Cross-border Tax Strategies for Rental Property Investment
Your questions answered by KeatsConnelly
With the increasing movement of people and capital across the borders between US and Canada whether for work or investment purposes, a number of rental property owners face the enigma of tax strategies on both sides of the border. To help these landlords demystify the complexities, we’ve sought the expertise of KeatsConnelly, a cross-border financial planning and tax accounting firm with offices in both the US and Canada. They answered some of the most commonly asked questions from our cross-border landlords.
Commonly Asked Questions from Cross-Border Landlords
1. Do I have to file taxes in Canada and/ or the US if I own properties across the border?
If you own a property in your personal name and are using the property to generate income in either country, there are filing requirements. Also, if the property is titled in an entity such as a corporation or partnership, there may be filing requirements regardless if the property is used personally or to generate income.
If you are buying or selling property as a non-resident of either Canada or the US, we recommend that you speak to a cross-border specialist as soon as possible to talk about potential filing requirements, suggestions on titling the property, withholding of income from rent or a sale, and planning opportunities.
2. What tax advantages are there in owning and renting out a property in the US vs in Canada?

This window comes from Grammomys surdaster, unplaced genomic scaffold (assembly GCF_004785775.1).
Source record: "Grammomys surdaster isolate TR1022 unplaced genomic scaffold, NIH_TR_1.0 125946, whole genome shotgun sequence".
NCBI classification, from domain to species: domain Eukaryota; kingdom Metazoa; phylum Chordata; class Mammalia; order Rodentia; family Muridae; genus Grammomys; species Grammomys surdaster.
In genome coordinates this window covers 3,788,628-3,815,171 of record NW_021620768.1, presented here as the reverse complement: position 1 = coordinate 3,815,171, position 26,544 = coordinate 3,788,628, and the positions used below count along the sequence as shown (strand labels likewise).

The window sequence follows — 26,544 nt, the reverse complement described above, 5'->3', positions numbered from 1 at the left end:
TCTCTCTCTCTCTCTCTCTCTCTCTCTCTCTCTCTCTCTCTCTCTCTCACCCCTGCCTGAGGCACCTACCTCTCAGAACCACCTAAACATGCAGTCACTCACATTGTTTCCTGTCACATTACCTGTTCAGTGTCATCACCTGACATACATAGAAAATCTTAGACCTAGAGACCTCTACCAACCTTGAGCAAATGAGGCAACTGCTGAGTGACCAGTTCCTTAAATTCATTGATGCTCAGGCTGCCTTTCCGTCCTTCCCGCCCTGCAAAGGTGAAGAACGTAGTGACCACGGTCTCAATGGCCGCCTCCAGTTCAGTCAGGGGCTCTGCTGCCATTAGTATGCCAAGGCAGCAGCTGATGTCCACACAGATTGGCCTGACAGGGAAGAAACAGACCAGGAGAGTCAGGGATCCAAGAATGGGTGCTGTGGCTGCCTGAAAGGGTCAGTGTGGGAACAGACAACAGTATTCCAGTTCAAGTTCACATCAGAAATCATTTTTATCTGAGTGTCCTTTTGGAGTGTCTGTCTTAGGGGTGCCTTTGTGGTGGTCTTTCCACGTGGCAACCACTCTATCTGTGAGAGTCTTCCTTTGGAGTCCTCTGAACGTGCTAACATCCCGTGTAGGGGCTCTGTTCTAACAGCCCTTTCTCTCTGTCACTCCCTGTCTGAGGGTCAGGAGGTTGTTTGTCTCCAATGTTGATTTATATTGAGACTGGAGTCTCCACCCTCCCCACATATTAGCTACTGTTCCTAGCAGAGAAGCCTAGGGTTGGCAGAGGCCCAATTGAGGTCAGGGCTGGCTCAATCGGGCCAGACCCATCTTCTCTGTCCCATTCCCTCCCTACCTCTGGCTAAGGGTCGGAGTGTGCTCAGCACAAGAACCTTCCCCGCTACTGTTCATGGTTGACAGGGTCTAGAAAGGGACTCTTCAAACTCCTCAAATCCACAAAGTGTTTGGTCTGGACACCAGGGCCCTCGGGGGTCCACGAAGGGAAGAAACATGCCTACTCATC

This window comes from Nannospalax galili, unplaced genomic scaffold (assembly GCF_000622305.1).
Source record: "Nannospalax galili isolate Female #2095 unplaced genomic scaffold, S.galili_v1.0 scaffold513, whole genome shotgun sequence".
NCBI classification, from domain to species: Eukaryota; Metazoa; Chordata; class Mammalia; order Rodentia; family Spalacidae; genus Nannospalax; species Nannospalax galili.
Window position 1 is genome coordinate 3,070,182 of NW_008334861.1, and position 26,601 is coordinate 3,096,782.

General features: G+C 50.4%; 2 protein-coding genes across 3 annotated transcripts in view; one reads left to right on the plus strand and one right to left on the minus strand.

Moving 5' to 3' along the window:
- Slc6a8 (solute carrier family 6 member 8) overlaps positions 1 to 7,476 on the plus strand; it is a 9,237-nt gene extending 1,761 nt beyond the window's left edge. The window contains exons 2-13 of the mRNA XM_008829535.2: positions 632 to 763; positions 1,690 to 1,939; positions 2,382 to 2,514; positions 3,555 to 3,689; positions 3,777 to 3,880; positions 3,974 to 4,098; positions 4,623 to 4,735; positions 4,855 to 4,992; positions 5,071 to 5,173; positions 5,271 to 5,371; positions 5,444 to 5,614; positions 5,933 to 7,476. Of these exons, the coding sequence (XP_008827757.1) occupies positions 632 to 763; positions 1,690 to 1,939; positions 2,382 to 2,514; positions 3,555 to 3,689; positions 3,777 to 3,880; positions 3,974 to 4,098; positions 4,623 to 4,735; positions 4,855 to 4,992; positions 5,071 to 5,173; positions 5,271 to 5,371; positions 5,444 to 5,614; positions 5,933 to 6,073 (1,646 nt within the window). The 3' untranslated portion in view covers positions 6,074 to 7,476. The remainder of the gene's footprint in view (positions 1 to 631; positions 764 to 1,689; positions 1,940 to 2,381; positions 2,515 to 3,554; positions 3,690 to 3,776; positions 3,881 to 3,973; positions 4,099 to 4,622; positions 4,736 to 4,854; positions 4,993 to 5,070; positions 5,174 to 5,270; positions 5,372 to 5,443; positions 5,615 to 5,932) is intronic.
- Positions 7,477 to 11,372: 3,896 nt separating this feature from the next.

In some cases, a person may argue that renting in the US may be advantageous to renting in Canada due to the comparably higher marginal tax rates in Canada. However, others may argue that selling property in Canada may be advantageous to selling in the US due to the comparably higher capital gains tax rates in the US.
Either way, the Canada/US Tax Treaty allows persons and entities to have effectively connected income in either country and eliminate or reduce double taxation.
3. For any travel-related expenses I incur traveling across the border to and from the rental property location, which side of the border and tax authority do I claim the expenses under (i.e. I live in the US and travel to Canada for landlord related tasks)?
If travel expenses are specific to a rental property or other business activity, they should be claimed on the filing associated with that property or business.
For example, if you are a Canadian citizen with a rental property in the US and you travel to the US with the purpose of maintaining the property, your travel expenses associated with the US rental property are claimed on your US return. Personal expenses such as meals and entertainment are not fully deductible.
If traveling is not completely for business reasons, there may need to be a calculation of percentage of business versus pleasure.
4. Is there a rule of thumb I should be aware of in terms of what I claim in Canada vs US tax forms when it comes to filing the rental income and business activities?